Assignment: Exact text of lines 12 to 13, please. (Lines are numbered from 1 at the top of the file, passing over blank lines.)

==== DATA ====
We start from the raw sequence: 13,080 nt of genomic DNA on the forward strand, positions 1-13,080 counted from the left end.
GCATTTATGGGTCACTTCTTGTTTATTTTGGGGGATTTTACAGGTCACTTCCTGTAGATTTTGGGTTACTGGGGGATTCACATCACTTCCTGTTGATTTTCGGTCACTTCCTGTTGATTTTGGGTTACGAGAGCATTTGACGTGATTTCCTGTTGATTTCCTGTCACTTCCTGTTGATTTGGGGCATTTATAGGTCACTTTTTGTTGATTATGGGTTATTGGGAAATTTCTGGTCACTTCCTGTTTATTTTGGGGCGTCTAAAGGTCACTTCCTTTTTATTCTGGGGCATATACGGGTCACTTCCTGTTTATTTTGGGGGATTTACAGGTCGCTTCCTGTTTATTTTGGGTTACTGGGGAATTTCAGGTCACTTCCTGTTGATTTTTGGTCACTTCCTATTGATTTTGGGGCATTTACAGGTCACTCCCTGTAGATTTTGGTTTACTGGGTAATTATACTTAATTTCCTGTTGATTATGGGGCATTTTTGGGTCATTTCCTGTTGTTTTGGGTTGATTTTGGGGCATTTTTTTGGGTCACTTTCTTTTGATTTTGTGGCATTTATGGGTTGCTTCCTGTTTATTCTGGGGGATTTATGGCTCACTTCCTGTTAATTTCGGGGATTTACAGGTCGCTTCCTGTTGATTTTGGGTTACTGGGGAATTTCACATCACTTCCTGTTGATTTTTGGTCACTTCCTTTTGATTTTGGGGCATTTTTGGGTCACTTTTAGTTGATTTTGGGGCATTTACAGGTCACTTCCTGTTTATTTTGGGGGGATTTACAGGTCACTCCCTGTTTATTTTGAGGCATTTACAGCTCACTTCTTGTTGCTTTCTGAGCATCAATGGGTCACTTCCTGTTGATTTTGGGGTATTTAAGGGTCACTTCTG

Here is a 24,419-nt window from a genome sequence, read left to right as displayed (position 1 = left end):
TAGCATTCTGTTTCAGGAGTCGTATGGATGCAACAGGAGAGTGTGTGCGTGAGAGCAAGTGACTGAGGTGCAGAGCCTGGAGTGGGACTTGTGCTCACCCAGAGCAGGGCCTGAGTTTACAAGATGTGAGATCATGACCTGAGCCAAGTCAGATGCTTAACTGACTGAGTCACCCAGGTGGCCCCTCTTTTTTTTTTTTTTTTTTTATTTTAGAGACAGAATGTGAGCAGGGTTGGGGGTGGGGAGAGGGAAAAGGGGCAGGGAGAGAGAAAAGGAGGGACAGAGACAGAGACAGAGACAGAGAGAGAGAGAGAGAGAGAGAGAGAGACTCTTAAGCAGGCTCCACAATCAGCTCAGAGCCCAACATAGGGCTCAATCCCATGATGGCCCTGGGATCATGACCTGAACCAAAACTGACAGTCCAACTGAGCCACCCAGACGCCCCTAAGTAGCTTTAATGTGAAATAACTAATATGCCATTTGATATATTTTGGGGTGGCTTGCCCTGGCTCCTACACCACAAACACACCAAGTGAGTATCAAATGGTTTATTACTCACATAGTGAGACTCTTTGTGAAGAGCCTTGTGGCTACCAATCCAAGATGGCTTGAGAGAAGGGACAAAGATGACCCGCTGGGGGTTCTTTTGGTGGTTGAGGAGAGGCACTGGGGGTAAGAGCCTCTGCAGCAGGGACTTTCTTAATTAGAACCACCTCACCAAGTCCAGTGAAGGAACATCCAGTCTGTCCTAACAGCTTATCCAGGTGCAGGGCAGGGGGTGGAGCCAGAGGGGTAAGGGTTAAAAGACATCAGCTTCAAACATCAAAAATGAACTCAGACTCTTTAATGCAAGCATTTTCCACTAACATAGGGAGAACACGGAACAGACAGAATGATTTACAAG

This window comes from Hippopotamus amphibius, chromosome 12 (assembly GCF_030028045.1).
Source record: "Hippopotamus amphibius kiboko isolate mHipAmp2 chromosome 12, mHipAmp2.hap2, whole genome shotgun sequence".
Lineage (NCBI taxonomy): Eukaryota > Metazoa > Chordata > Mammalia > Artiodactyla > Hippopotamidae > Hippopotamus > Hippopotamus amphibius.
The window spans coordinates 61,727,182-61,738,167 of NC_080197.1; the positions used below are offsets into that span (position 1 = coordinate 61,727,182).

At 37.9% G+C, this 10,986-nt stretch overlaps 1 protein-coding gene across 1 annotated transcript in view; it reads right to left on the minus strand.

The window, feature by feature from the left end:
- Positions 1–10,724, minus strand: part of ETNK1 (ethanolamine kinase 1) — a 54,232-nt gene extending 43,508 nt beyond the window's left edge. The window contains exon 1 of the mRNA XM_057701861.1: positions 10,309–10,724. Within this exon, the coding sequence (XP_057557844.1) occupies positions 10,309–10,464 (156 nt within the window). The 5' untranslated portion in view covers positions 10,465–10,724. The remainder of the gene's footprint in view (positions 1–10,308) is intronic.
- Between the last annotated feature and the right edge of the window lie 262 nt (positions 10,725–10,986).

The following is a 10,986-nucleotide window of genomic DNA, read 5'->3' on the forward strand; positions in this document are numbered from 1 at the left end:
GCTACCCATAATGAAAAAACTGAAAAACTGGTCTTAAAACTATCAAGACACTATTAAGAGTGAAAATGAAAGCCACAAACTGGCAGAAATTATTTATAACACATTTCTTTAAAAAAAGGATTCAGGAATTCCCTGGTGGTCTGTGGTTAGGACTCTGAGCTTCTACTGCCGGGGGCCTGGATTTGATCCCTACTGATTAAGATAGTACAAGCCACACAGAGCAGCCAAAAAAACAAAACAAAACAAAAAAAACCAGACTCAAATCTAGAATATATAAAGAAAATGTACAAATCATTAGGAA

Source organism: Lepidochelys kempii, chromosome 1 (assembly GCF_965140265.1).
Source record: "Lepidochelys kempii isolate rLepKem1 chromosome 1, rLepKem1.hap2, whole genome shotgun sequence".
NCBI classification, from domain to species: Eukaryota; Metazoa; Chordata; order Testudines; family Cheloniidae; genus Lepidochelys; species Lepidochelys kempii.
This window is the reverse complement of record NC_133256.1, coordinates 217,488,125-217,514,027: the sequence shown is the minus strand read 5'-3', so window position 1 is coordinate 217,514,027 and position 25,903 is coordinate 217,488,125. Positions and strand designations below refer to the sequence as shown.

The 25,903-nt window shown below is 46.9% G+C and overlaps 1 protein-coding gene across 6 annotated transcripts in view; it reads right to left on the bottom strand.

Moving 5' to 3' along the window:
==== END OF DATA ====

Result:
- Between the last annotated feature and the right edge of the window lie 262 nt (positions 10,725–10,986).

The following is a 10,986-nucleotide window of genomic DNA, read 5'->3' on the forward strand; positions in this document are numbered from 1 at the left end: